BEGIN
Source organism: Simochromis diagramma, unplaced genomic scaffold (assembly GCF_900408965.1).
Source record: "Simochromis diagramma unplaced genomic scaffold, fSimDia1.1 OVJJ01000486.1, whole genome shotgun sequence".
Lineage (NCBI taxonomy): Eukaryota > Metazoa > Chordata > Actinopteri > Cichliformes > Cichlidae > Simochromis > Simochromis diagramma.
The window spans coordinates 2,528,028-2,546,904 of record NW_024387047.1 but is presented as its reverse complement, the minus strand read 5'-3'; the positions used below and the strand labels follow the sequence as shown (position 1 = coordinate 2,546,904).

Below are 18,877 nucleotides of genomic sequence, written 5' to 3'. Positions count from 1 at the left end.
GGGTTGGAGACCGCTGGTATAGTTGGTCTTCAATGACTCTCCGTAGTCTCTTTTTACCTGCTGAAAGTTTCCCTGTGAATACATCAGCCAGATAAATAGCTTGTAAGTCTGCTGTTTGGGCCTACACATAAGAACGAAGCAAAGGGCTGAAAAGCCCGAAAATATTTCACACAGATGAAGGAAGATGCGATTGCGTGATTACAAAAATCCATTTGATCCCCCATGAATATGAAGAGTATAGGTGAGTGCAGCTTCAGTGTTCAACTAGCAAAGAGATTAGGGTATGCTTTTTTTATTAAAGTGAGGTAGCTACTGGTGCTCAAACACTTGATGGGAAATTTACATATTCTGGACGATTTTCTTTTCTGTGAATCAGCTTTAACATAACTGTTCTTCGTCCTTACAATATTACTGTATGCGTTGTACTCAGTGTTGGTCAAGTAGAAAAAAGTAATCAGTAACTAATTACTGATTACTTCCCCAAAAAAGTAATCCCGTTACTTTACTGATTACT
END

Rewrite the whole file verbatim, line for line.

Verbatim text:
Source organism: Simochromis diagramma, unplaced genomic scaffold (assembly GCF_900408965.1).
Source record: "Simochromis diagramma unplaced genomic scaffold, fSimDia1.1 OVJJ01000486.1, whole genome shotgun sequence".
Lineage (NCBI taxonomy): Eukaryota > Metazoa > Chordata > Actinopteri > Cichliformes > Cichlidae > Simochromis > Simochromis diagramma.
The window spans coordinates 2,528,028-2,546,904 of record NW_024387047.1 but is presented as its reverse complement, the minus strand read 5'-3'; the positions used below and the strand labels follow the sequence as shown (position 1 = coordinate 2,546,904).

Below are 18,877 nucleotides of genomic sequence, written 5' to 3'. Positions count from 1 at the left end.
GGGTTGGAGACCGCTGGTATAGTTGGTCTTCAATGACTCTCCGTAGTCTCTTTTTACCTGCTGAAAGTTTCCCTGTGAATACATCAGCCAGATAAATAGCTTGTAAGTCTGCTGTTTGGGCCTACACATAAGAACGAAGCAAAGGGCTGAAAAGCCCGAAAATATTTCACACAGATGAAGGAAGATGCGATTGCGTGATTACAAAAATCCATTTGATCCCCCATGAATATGAAGAGTATAGGTGAGTGCAGCTTCAGTGTTCAACTAGCAAAGAGATTAGGGTATGCTTTTTTTATTAAAGTGAGGTAGCTACTGGTGCTCAAACACTTGATGGGAAATTTACATATTCTGGACGATTTTCTTTTCTGTGAATCAGCTTTAACATAACTGTTCTTCGTCCTTACAATATTACTGTATGCGTTGTACTCAGTGTTGGTCAAGTAGAAAAAAGTAATCAGTAACTAATTACTGATTACTTCCCCAAAAAAGTAATCCCGTTACTTTACTGATTACT